Ms. Cornelius returned after percussion instruments were put in place for Wild Songs composed by Steve Heitzeg. Commissioned for the Schubert Club's 125th anniversary, the percussion instruments included two organic vegetable seed packets as rattles, whale jawbones (for this performance only caribou antlers were available), Korean gongs, marimba, pieces of junk, pine cones, temple blocks, a Yupik frame drum (high humidity necessitated using a concert tom-tom) and whirlies (flexible, plastic tubes producing a drone sound reminiscent of a didgeridoo) and recorded bonobo vocalizations. The Last Roundup (text, Rachel Carson) says that we are responsible for protecting the wonders that nature offers. The soprano's dance-like melody is woven into the mix as the percussionists shout “No GMOS” several times. At the end Ms. Cornelius sings a robin's song in cannon with a singing plush toy robin.
In Rattle the Cage/Bend the Bars we heard Dr. Jane Goodall's message that only if mankind cares can the great apes be saved. Woven in with the percussion, the soprano sometimes sings the Goodall quote and at others vocalizes hooting and ooking in lament with the recorded bonobo voices. In Wild Mercy, poet Terry Tempest Williams says that the eyes of the future are looking to us, praying that we will see beyond our own time and act with restraint. The rhythm increases, putting the human voice in a natural environment that felt a lot like flying. Intermission followed and gave us time to absorb this stunning experience. The terrific percussion was by Professor David Walker, grad student Jonathan Wudijono and junior Daniel Stazer.
Literally a new voice in Hampton Roads, tenor Randall Criswell Ball sang Songs of the High Sierra. The text makes clear that famous naturalist and conservationist John Muir (1838-1914), who helped found the Natural Park System and helped establish the idea of wildlife conservation in America, was a transcendental mystic. His prose from letters to a Mrs. Carr is warm, sometimes humorous and filled with passion for Yosemite, waterfalls, glaciers and giant redwood trees. The declamatory style of setting texts by composer Gwyneth Walker (b. 1947) gave full range to Dr. Ball's powerful but nuanced delivery. This attempt to express the grandeur of nature and celebrate it was wonderfully successful. Muir writes “I wish you could see the edge of the snow-cloud which hovered so soothingly, discharging its heaven-begotten snows with such unmistakable gentleness and love . . . “ while the piano in undulating waves accompanied the singer's words. God is found in nature and the path to heaven is indicated by the upward thrust of the giant redwoods.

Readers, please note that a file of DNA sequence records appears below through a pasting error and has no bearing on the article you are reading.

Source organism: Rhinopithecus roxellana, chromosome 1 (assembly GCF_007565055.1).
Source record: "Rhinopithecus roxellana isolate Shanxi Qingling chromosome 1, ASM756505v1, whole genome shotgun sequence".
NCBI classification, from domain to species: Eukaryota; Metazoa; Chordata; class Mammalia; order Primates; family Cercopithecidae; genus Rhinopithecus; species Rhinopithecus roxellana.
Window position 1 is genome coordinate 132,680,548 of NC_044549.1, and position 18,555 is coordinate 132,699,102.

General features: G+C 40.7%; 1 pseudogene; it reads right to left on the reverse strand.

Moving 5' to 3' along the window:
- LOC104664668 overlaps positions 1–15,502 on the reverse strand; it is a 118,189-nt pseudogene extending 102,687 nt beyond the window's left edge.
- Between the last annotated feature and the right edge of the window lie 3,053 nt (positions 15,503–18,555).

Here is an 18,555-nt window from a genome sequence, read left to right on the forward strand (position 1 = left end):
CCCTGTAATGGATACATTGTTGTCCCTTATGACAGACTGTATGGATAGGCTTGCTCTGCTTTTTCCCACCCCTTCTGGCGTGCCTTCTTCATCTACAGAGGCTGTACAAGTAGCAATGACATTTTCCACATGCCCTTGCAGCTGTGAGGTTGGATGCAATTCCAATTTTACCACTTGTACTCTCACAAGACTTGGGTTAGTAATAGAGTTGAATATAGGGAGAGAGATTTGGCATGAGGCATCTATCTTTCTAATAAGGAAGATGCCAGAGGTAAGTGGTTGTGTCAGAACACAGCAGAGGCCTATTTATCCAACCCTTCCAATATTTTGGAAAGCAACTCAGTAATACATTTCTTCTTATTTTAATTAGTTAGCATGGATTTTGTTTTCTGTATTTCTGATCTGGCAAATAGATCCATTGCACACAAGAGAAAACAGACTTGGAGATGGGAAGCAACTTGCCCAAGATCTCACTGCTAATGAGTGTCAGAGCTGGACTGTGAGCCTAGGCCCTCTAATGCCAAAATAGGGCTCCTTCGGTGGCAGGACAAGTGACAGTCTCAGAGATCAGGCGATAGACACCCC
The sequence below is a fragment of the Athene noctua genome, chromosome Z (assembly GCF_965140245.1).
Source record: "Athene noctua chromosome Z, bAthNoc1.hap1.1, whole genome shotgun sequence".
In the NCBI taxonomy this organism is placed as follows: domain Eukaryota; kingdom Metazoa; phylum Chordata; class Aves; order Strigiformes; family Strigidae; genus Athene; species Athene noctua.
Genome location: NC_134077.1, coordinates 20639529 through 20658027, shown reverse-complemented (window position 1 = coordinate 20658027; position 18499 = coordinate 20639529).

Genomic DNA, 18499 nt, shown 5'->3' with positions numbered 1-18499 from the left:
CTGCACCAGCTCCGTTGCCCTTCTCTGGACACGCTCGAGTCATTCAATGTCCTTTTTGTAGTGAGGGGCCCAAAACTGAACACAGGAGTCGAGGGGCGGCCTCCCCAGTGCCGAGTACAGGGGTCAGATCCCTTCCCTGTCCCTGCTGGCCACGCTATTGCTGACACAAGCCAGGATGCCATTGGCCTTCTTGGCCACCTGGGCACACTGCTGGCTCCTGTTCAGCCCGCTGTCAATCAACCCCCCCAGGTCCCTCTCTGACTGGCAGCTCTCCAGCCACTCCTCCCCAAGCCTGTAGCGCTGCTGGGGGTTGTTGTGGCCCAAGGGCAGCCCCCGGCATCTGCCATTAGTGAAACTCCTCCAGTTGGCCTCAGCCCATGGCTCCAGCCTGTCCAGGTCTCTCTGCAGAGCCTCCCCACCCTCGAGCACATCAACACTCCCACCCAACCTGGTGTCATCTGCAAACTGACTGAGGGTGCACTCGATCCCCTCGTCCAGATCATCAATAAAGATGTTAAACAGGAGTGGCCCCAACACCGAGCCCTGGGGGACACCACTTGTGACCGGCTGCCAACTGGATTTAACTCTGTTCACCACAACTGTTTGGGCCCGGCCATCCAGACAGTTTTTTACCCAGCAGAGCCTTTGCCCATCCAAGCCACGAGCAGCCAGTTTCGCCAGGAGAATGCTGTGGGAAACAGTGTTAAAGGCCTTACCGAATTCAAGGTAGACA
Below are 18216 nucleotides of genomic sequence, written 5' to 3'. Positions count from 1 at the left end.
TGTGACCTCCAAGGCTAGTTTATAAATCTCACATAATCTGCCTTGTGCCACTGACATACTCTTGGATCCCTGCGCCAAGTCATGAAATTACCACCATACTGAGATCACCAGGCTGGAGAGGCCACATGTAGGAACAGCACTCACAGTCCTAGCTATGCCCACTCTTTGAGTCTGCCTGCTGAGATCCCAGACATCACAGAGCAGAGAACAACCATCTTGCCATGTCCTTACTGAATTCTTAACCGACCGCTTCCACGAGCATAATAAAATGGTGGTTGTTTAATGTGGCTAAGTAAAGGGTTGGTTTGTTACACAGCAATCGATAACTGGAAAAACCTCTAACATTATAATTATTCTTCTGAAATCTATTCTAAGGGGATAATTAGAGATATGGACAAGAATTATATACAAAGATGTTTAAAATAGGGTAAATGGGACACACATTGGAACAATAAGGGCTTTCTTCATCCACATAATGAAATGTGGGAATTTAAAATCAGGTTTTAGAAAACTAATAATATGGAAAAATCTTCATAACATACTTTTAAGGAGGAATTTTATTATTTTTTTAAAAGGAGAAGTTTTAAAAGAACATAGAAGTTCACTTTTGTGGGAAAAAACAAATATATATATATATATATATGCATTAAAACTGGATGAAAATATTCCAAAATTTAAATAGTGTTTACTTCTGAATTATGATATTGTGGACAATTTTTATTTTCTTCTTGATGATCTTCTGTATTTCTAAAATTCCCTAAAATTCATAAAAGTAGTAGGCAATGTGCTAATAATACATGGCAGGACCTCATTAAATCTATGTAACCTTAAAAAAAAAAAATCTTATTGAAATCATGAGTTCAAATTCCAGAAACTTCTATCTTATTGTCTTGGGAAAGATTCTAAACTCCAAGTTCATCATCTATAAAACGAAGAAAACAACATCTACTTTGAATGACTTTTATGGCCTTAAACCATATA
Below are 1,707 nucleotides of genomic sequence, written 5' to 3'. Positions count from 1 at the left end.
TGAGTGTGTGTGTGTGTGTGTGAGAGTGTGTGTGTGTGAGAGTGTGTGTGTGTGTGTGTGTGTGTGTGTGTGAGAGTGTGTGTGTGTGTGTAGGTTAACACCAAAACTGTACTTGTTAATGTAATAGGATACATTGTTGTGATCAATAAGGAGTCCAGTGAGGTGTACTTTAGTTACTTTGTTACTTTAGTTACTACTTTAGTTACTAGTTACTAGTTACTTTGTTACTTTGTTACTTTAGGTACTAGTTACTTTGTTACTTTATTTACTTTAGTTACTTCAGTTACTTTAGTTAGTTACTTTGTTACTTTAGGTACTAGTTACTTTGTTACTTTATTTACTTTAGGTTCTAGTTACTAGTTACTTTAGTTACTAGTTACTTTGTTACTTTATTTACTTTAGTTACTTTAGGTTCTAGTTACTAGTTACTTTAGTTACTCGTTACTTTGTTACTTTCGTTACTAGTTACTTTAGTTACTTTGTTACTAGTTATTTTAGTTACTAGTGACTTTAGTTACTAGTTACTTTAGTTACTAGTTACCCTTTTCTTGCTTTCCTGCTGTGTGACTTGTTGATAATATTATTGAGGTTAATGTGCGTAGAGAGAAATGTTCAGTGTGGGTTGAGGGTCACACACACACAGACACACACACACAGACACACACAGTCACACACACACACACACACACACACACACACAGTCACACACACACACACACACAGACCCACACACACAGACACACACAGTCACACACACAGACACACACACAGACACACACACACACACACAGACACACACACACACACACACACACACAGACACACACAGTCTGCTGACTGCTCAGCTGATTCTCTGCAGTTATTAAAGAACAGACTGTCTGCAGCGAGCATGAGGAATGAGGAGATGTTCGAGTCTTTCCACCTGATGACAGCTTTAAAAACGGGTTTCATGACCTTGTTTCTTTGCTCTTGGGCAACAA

Anna Feucht sang five songs by Juliana Hall, settings of less well-known poems by Emily Dickenson. Clustered around the idea of the complexity of a single flower in nature, accompanied by spare, mysterious piano music, the five poems personify this apparently simple bloom that encompasses the whole of nature. To be a flower is a profound responsibility calmly delivered by Ms. Feucht while the piano played on. But there was often drama in the piano as in the voice. A frosted rose required dramatic expression because it meant that roses and violets and bumblebees are done for now.
From The Space Between, a cycle of seven songs by Scott Gendel, we heard two. Poet Wendell Berry addressed the angst of this present moment in the song The Peace of Wild Things: “. . . when depair for the world grows in me . . . fear of what my life and my children's lives may be . . . “ sang baritone Marshall Severin. His answer was as sweet as his voice, expanding to tell us of the light of the stars found in the grace of the natural world. In Whatever Happens the answer is that those who have learned to love one another will make their way to the lasting world, whatever happens. This was comforting to his listeners as was a song Louis Armstrong made famous, What a Wonderful World (Thiele/Weiss). Mr. Severin also sang Lost in the Stars by Kurt Weill from his musical of the same name. The goal was to send us all home happy. In addition to an attractive program booklet we were given texts of all the songs and bios of all the composers and performers. A representative from the Chesapeake Bay Foundation spoke briefly about our responsibility for nature here and now. Hopefully that part of the evening motivates us to action.
On the CD Wild Songs (innova 825, released 2012), Polly Butler Cornelius sings the three Steve Heitzeg songs we heard in the Cantabile program. She also sings additional songs by Heitzeg: his cycle Three Graces for Hildur and Loveblessing and Is Everybody Else Alright?. The CD also includes settings by Lori Laitman of Four Emily Dickinson Songs: Will There Really be a Morning?, I'm Nobody, She Died and If I.... The pianist is Victoria Fischer Faw and percussion on the title set is by Heather Barringer and Patti Cudd. The program booklet is a good read, the songs are interesting and well done and recommended for any art song aficionado and especially for ecologically concerned listeners. A full review by Lawrence Vittes can be found on Gramophone's website here: https://reader.exacteditions.com/issues/33707/page/17. The CD can be purchased from innova: https://www.innova.mu/albums/polly-butler-cornelius/wild-songs and as an MP3 download on Amazon.